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<p style="text-indent: 2em">The While you could have thought that there's nothing to lose by answering [[amen]] if you didn't hear the bracha, the gemara says completely the opposite. Shockingly, the Gemara [[Brachot]] 47a states that one ensure not to answer [[Amen]] without having heard the bracha, termed by Chazal as an [[Amen]] Yetoma.Moreover, the gemara says not only is it forbidden, but if you do it, there is a curse that such a person should pass away, leaving his children as orphans! What could possibly have prompted Chazal to consider an [[Amen]] Yetoma as such a grievous crime? </p><p style="text-indent: 2em">Second ParagraphIn order to address our question, perhaps we can gain some insight from seeing how the Rishonim defined the parameters of [[Amen]] Yetoma. Rashi and Tosfot<ref>Rashi ([[Brachot]] 47a s.v. Yetoma) and Tosfot ([[Brachot]] 47a s.v. [[Amen]])</ref> ask that the Gemara [[Sukkah]] (51b) seems to be explicitly against the Gemara [[Brachot]]. The Gemara [[Sukkah]] tells how there was such a great multitude of people in the shul of Alexandria that many people couldn't even hear the Shaliach Tzibbur. To facilitate people [[answering Amen]], the gemara says, the Shaliach Tzibbur would wave a flag as he finished the bracha so everyone could see that they should answer [[Amen]]. Seemingly, this gemara takes it for granted that it is permitted to answer [[Amen]] even if one didn't hear the bracha. Rashi and Tosfot both answer that [[answering Amen]] is only an issue if you don't know which bracha was made or if you don't know if someone made a bracha at all. If you know that someone made a certain bracha, however, even if you didn't hear it, you can say [[Amen]]. That's why the people of the shul in Alexandria were able to answer [[Amen]] even though they didn't hear the bracha.</p><p style="text-indent: 2em">Third ParagraphBased on the understanding of Rashi, one could suggest that the reason saying [[Amen]] without knowing which bracha was made is so severe is because [[Amen]] is meant to be a statement of affirmation in the truth the bracha spoke about Hashem.<ref>Rav Soloveitchik in Reshimot [[Shiurim]] ([[Brachot]] 47a, p. 501 s.v. VeNirah) explains that Rashi and Tosfot hold that [[Amen]] is a function of expressing Emunah in which case only knowledge of the bracha is necessary. The Rabbenu Yonah, however, understood that [[Amen]] is a way of accepting the bracha upon oneself, in which case, having knowledge of the bracha without hearing its words isn't sufficient.</ref> If you don't know which bracha was made and you still say that you affirm its validity, your words become meaningless. Moreover, your intended praise of Hashem turns out to be hollow and without understanding. That's why, says the Maharal<ref>Netivot Olam (Netiv HaAvoda ch. 11; Sifrei Maharal Edition v. 1, p. 112)</ref>, unlike a bracha which is valid if said without understanding as it is intrinsically meaningful, however, an [[Amen]] is a statement of Emunah which is useless without understanding. </p>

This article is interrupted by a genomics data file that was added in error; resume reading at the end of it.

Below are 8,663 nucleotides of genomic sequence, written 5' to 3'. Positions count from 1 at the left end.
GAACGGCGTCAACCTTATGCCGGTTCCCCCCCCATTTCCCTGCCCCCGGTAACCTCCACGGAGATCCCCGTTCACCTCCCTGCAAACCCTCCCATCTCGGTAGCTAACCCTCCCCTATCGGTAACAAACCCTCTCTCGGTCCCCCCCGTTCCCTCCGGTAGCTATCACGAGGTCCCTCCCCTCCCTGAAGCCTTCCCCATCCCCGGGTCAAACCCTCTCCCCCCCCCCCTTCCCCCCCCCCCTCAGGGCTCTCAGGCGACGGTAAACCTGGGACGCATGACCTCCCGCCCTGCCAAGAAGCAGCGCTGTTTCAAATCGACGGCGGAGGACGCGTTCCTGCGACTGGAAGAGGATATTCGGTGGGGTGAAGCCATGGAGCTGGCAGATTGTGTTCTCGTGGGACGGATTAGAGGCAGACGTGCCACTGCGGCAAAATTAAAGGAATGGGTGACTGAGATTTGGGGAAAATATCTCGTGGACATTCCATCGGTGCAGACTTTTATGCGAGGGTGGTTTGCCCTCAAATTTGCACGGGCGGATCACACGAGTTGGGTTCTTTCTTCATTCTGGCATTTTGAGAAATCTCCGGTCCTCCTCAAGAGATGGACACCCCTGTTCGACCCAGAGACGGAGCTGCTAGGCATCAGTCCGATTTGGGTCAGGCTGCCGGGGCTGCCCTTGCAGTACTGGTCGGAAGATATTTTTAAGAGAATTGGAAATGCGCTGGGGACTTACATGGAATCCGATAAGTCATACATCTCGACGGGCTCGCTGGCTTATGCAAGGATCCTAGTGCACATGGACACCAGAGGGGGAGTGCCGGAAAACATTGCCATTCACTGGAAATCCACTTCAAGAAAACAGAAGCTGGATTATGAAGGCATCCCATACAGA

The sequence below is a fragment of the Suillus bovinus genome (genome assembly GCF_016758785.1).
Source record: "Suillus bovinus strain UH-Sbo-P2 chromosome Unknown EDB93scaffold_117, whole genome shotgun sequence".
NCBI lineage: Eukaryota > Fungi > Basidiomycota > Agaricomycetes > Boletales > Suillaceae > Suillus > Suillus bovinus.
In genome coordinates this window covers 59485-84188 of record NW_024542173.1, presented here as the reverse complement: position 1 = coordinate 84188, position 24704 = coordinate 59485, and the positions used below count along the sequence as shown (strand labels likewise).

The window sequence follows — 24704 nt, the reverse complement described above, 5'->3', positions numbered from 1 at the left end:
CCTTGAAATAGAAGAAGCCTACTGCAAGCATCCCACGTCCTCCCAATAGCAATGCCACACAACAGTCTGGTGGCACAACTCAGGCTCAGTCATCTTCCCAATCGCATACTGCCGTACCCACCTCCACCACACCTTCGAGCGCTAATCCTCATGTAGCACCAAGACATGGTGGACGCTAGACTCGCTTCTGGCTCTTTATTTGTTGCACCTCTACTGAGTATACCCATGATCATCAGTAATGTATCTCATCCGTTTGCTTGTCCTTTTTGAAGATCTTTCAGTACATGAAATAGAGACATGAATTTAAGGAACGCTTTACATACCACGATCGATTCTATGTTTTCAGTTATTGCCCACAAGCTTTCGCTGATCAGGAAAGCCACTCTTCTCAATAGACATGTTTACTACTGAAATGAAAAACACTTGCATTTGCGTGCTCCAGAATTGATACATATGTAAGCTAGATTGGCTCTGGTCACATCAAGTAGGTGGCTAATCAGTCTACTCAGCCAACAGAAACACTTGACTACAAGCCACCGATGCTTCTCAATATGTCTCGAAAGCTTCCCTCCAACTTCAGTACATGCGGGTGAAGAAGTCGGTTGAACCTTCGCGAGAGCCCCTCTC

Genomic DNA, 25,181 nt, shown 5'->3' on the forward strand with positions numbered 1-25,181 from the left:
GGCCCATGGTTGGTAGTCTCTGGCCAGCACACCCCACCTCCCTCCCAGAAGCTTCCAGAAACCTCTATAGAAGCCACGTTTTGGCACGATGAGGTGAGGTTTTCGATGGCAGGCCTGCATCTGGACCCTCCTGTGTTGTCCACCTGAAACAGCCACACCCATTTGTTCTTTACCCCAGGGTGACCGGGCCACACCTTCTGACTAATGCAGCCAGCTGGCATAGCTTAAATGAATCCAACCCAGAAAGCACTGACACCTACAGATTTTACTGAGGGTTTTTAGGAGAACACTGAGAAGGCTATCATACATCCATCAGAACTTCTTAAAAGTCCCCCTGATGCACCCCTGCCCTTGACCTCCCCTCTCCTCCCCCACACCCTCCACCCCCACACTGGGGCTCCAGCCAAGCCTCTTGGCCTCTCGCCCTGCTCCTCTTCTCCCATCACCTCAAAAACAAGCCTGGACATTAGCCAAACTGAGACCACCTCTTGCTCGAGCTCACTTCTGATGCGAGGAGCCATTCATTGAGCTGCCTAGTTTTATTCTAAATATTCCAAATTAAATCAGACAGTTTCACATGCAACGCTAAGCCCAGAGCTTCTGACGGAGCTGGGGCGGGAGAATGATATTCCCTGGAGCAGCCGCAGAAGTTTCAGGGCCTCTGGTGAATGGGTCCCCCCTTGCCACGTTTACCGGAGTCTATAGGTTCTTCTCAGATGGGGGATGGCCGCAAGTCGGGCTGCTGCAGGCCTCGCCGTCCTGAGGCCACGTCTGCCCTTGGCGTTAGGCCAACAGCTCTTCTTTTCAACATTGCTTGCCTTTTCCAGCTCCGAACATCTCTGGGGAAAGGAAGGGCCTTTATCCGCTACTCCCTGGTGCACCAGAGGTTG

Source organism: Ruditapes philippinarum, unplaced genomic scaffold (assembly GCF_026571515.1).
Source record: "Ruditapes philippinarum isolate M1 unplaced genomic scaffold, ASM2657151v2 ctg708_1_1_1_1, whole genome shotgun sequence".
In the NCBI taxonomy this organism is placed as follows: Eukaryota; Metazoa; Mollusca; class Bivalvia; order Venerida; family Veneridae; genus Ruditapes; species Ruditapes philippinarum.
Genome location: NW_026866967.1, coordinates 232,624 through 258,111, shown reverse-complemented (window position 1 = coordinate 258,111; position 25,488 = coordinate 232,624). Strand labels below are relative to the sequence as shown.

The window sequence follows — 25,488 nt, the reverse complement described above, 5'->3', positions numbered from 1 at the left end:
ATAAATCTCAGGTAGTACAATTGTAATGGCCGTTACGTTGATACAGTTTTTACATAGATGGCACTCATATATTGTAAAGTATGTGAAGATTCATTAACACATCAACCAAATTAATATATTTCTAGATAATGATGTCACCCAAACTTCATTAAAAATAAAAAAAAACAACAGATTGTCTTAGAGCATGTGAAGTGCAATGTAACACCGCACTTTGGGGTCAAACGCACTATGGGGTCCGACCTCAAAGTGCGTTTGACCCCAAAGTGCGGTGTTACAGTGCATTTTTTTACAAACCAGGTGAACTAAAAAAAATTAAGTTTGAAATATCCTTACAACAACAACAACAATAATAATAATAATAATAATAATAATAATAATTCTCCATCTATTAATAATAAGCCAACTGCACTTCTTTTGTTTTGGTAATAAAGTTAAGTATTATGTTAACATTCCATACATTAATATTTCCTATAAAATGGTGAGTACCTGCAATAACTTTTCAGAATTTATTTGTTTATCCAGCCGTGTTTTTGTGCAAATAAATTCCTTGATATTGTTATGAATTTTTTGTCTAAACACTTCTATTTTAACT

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# Chazal viewed the recitation of [[Amen]] very highly and compared its recitation to a signature that attests to the validity of a document. In fact, Chazal tell us that responding [[Amen]] is of greater significance than reciting the Beracha. The failure to recite [[Amen]] is considered a gross transgression, while responding [[Amen]] with great concentration opens the gates of Gan Eden. <ref>Gemara [[Brachot]] 53b, Chaye Adam (Klal 6:1), Gemara [[Shabbat]] 119b, Rashi [[Shabbat]] 119b s.v. BeChol</ref>

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